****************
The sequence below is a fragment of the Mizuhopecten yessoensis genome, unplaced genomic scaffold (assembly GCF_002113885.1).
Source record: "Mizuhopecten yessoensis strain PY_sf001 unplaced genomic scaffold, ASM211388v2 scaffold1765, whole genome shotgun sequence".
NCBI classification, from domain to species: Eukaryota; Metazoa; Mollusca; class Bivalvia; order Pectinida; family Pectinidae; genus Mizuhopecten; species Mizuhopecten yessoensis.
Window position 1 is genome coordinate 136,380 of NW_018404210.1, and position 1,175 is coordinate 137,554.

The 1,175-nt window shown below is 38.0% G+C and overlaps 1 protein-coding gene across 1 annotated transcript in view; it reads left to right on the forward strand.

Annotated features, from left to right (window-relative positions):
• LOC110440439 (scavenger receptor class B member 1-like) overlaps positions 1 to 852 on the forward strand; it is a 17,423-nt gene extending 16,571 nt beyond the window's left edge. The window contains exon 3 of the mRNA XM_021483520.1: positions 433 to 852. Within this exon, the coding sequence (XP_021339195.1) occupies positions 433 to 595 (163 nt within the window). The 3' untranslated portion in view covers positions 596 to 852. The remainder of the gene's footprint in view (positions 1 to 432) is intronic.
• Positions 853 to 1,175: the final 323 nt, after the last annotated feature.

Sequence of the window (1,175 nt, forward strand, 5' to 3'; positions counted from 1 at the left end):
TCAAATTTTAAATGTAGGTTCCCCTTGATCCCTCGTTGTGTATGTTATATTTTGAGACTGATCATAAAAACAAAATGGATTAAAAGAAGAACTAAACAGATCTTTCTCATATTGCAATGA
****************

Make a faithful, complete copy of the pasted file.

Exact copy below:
The sequence below is a fragment of the Mizuhopecten yessoensis genome, unplaced genomic scaffold (assembly GCF_002113885.1).
Source record: "Mizuhopecten yessoensis strain PY_sf001 unplaced genomic scaffold, ASM211388v2 scaffold1765, whole genome shotgun sequence".
NCBI classification, from domain to species: Eukaryota; Metazoa; Mollusca; class Bivalvia; order Pectinida; family Pectinidae; genus Mizuhopecten; species Mizuhopecten yessoensis.
Window position 1 is genome coordinate 136,380 of NW_018404210.1, and position 1,175 is coordinate 137,554.

The 1,175-nt window shown below is 38.0% G+C and overlaps 1 protein-coding gene across 1 annotated transcript in view; it reads left to right on the forward strand.

Annotated features, from left to right (window-relative positions):
• LOC110440439 (scavenger receptor class B member 1-like) overlaps positions 1 to 852 on the forward strand; it is a 17,423-nt gene extending 16,571 nt beyond the window's left edge. The window contains exon 3 of the mRNA XM_021483520.1: positions 433 to 852. Within this exon, the coding sequence (XP_021339195.1) occupies positions 433 to 595 (163 nt within the window). The 3' untranslated portion in view covers positions 596 to 852. The remainder of the gene's footprint in view (positions 1 to 432) is intronic.
• Positions 853 to 1,175: the final 323 nt, after the last annotated feature.

Sequence of the window (1,175 nt, forward strand, 5' to 3'; positions counted from 1 at the left end):
TCAAATTTTAAATGTAGGTTCCCCTTGATCCCTCGTTGTGTATGTTATATTTTGAGACTGATCATAAAAACAAAATGGATTAAAAGAAGAACTAAACAGATCTTTCTCATATTGCAATGA